PervRat
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8/4/2009 8:21:02 PM
Posted: 7 years ago
"Fair and balanced," FOX may not entirely be, but journalists that use good sources and verify every bit without a tremendous about of bias, they hire.

If you consider federal district court filings to be biased and unverified, I can't really help you.
Volkov
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8/4/2009 8:26:10 PM
Posted: 7 years ago
At 8/4/2009 8:21:02 PM, PervRat wrote:
If you consider federal district court filings to be biased and unverified, I can't really help you.

What? Federal district court filings are biased and unverified until the breaking point; they only become legitimate facts or ideas when a judge has ruled on them based on whether or not the plaintiff or defendant has proven their case.

You don't see Judge Judy taking all cases brought to her as fact. Why would federal district judges do any different?
Ragnar_Rahl
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8/4/2009 8:54:27 PM
Posted: 7 years ago
The Nation has roughly as much motive to make this up as Prince would have to do all of the charges combined-- which is lot of motive on both sides, for a highly irrational party anyway, highly being roughly the amount of irrationality I expect from either. But hey, innocent until proven guilty :).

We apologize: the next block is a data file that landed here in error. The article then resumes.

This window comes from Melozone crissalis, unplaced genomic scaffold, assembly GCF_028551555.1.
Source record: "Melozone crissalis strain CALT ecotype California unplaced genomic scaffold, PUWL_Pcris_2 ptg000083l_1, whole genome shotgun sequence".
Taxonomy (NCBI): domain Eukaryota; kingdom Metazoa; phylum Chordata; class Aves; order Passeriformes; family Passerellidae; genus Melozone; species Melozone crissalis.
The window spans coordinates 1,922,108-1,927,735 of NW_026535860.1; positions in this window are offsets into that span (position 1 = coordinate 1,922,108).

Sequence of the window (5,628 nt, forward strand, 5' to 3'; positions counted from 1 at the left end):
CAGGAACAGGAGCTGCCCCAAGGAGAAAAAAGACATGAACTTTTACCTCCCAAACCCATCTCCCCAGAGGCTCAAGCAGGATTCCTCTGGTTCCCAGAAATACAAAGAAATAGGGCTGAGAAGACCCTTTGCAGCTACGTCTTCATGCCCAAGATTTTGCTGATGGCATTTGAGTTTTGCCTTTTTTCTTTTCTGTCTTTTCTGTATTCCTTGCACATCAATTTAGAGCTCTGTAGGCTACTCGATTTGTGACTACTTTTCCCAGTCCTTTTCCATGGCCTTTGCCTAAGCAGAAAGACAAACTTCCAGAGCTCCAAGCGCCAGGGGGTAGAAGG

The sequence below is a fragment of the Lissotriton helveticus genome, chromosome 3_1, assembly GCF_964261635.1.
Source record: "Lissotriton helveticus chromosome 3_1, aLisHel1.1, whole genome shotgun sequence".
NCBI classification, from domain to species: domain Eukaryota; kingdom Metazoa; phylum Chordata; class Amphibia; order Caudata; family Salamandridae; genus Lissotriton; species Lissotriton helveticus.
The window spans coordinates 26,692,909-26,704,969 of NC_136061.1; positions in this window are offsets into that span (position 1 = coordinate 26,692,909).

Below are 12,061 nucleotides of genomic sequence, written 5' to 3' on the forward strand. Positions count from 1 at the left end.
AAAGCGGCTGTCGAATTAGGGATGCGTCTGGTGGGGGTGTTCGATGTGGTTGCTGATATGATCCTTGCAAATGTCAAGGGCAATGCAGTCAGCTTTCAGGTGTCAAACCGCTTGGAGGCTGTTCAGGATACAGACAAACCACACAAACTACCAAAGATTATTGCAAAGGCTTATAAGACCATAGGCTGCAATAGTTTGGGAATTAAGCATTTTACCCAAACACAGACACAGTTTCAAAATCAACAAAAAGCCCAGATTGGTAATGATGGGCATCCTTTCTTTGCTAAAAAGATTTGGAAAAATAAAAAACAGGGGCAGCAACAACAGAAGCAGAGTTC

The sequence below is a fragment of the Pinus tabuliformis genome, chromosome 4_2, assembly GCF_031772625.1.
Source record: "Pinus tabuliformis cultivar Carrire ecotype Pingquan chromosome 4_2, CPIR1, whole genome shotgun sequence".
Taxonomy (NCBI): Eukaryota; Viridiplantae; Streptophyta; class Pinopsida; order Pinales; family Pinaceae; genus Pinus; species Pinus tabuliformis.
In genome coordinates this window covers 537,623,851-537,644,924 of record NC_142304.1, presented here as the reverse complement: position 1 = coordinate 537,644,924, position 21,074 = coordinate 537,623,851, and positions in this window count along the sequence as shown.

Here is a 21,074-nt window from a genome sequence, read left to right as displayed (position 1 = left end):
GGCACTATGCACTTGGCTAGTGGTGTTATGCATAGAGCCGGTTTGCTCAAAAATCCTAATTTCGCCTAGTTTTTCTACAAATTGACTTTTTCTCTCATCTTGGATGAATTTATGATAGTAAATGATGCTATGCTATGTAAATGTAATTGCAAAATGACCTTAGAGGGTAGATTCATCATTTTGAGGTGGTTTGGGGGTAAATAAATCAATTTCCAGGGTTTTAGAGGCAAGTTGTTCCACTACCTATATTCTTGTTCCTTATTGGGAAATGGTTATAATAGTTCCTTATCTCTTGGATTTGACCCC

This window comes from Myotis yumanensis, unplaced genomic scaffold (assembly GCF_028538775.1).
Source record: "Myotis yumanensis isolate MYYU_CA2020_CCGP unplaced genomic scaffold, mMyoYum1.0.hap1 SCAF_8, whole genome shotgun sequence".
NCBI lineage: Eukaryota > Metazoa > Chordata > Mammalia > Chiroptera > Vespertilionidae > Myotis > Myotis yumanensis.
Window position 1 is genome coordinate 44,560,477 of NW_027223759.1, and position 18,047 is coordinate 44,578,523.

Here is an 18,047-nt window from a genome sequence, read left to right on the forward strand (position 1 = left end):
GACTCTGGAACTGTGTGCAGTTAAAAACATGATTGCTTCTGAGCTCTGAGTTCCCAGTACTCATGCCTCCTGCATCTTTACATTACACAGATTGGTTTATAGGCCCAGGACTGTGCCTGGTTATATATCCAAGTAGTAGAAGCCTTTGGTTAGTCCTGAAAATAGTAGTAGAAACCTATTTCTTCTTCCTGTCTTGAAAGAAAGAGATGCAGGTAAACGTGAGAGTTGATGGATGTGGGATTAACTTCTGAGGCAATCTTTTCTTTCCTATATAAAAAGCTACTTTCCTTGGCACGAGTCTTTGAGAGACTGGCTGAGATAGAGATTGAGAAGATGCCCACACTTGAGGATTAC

Note that the ABC sourcing was on an essentially unrelated matter.

Note that people have gotten military members to sign on to the Birther suits going on. Getting them to file court actions on the opposite end of the spectrum can only be so much harder. Though the stakes are less abstract here, I give testimony as such VERY little consideration.

Oh, and by the way...

"The former employee, identified in the court documents as "John Doe #2," is a former member of Blackwater's management team, according to a source close to the case. Doe #2 alleges in a sworn declaration that, based on information provided to him by former colleagues, "it appears that Mr. Prince and his employees murdered, or had murdered, one or more persons who have provided information, or who were planning to provide information, to the federal authorities about the ongoing criminal conduct.""
'information provided to him by former colleagues' means it is hearsay :).
It came to be at its height. It was commanded to command. It was a capital before its first stone was laid. It was a monument to the spirit of man.
Volkov
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8/4/2009 9:05:04 PM
Posted: 7 years ago
At 8/4/2009 8:54:27 PM, Ragnar_Rahl wrote:
"The former employee, identified in the court documents as "John Doe #2," is a former member of Blackwater's management team, according to a source close to the case. Doe #2 alleges in a sworn declaration that, based on information provided to him by former colleagues, "it appears that Mr. Prince and his employees murdered, or had murdered, one or more persons who have provided information, or who were planning to provide information, to the federal authorities about the ongoing criminal conduct.""